Just for fun, I implemented both fib_orig and fib_new in ruby: here’s the file. I memoized the methods, for two reasons:

  1. It’s clearly much faster, and it’s simple to do.
  2. It lets us see exactly which Fibonacci numbers were calculated.

I put the two methods in a test case, with four test methods.

The first test ensures that the new equation matches the old. Unfortunately, I could only reach 6000 with the fib_orig, before I ran out of stack space.

The second test benchmarks the two versions. It reports the memo array size (6000 for fib_orig, as expected, and 40 for fib_new — 99.3% fewer calculations).

When fib_orig ran out of stack space so quickly, I wondered how far I could take the new version (which should recurse many fewer times). So in the third test, I benchmarked it with progressively bigger numbers. It starts to slow down around the millionth Fibonacci number: it completes in about 12 seconds on my machine. I suspect it’s spending the extra time array-seeking at that point, since the array gets pretty sparse — the last few non-null array indexes are: 125001 249999 250000 250001 499999 500000 500001 1000000. Maybe I’ll try a hash…

The fourth test is a bit of extra-credit, and a sanity check. Fn / F(n+1) approaches the golden ratio, 1.61803398874…, as N approaches infinity. So I calculated F(1401) / F(1400) with fib_new, and it’s accurate to 15 decimal points, rounding the last one, which seems to be the limit of precision on my WinXP machine. I tried using higher Fibonacci numbers, but was warned that I was exceeding the range of ruby’s floating point numbers. Here’s the output of that test:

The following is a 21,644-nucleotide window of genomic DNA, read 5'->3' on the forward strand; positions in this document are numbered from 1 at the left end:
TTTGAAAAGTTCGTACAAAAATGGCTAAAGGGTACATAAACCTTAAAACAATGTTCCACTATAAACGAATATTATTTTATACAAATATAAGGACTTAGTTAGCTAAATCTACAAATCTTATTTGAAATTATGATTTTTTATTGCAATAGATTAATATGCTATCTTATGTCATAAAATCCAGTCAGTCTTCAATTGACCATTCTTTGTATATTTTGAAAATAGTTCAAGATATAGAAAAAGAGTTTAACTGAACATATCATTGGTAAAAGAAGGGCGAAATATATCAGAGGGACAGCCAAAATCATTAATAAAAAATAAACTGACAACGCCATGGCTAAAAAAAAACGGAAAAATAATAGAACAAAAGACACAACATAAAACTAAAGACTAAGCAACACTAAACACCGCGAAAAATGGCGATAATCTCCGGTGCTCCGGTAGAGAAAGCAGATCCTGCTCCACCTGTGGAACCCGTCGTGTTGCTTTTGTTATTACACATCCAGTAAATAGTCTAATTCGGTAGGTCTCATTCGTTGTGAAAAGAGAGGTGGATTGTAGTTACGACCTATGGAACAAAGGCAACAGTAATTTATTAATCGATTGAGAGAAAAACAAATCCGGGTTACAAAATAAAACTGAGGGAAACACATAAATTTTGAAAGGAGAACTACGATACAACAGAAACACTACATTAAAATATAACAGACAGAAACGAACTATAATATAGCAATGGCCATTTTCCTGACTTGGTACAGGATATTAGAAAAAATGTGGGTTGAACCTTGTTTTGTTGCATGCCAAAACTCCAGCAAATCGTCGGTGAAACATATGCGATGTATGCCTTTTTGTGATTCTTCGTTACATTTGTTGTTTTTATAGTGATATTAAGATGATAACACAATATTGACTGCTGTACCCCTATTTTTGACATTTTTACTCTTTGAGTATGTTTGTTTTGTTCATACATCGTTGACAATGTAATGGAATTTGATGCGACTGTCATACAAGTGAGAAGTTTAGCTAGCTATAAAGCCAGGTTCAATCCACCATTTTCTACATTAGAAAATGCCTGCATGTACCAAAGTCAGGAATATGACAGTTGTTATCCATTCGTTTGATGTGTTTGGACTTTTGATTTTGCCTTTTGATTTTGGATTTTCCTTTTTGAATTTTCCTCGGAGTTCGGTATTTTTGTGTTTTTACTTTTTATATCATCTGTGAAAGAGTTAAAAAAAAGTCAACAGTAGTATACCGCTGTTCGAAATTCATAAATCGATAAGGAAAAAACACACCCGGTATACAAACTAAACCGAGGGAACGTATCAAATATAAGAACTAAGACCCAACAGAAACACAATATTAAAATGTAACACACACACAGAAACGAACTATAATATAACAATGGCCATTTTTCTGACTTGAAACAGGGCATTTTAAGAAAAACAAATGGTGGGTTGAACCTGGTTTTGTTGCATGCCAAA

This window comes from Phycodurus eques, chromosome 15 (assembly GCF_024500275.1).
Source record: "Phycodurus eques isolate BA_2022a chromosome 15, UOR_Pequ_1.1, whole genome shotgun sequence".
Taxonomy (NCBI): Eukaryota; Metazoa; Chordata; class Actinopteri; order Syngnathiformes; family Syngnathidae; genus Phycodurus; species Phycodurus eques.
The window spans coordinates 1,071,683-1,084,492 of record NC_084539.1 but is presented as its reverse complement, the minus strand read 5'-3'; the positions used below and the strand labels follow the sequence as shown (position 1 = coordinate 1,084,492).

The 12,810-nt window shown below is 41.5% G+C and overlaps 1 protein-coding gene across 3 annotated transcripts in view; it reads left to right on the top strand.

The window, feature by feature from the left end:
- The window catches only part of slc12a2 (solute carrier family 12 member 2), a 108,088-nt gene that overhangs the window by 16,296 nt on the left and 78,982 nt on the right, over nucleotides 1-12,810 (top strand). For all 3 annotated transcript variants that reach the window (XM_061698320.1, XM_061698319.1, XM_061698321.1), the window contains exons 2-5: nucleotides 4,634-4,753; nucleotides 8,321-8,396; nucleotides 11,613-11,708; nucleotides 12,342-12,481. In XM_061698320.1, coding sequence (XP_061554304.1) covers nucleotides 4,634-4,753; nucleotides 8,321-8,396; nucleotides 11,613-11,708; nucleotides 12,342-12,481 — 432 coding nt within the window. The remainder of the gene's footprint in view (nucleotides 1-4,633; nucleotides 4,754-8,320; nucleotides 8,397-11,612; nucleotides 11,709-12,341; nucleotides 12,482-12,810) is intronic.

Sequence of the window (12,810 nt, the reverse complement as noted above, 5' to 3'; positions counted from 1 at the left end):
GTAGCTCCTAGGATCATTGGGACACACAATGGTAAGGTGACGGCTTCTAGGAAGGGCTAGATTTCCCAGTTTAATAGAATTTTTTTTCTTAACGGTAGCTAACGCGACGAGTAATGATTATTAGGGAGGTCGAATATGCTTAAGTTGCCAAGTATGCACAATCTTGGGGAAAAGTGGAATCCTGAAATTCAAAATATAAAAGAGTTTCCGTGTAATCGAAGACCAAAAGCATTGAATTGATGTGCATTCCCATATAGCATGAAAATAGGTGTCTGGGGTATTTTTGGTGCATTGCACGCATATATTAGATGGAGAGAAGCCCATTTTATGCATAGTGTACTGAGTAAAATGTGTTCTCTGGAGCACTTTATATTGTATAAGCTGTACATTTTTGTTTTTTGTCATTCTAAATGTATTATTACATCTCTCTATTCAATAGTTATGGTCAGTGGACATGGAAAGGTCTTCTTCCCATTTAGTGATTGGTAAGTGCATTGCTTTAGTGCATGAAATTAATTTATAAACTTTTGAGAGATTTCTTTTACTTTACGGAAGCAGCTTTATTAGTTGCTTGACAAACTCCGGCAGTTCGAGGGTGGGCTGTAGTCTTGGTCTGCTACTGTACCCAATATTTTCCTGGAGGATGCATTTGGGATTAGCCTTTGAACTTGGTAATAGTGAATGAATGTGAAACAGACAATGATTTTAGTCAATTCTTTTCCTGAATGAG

actual golden ratio: 1.6180339887498948482
approx. golden ratio: 1.618033988749895
precision-level test: 0.333333333333333

So it seems the new approach is correct, faster, uses less space, and is still pretty elegant. Who knows whether this will ever come in handy, but at least it was fun to do.

F(n) = F(x) F(n-y) + F(y) F(n-x), for n > x, and y = x – 1

Hartford Ruby Brigade starts with a tour of Ruby Facets

As Rob Bazinet has said, the Hartford Ruby Brigade is having its first meeting on March 24. You can get all the details from his post. Come join us! There’s even a book raffle.

I’ll be giving the first presentation, a tour of Ruby Facets. Facets is a pretty huge library (even after they moved some really neat parts into their own projects), and it’s crazy to think we could cover it all in one night. I’ll quickly touch on the simple features, just to let you know they’re there, and I’ll spend more time with some of the interesting parts. If you’re stuck, it’s a good chance Facets has what you need; the trick is knowing it’s there, and where to look — I want to point out enough of Facets to help you with that.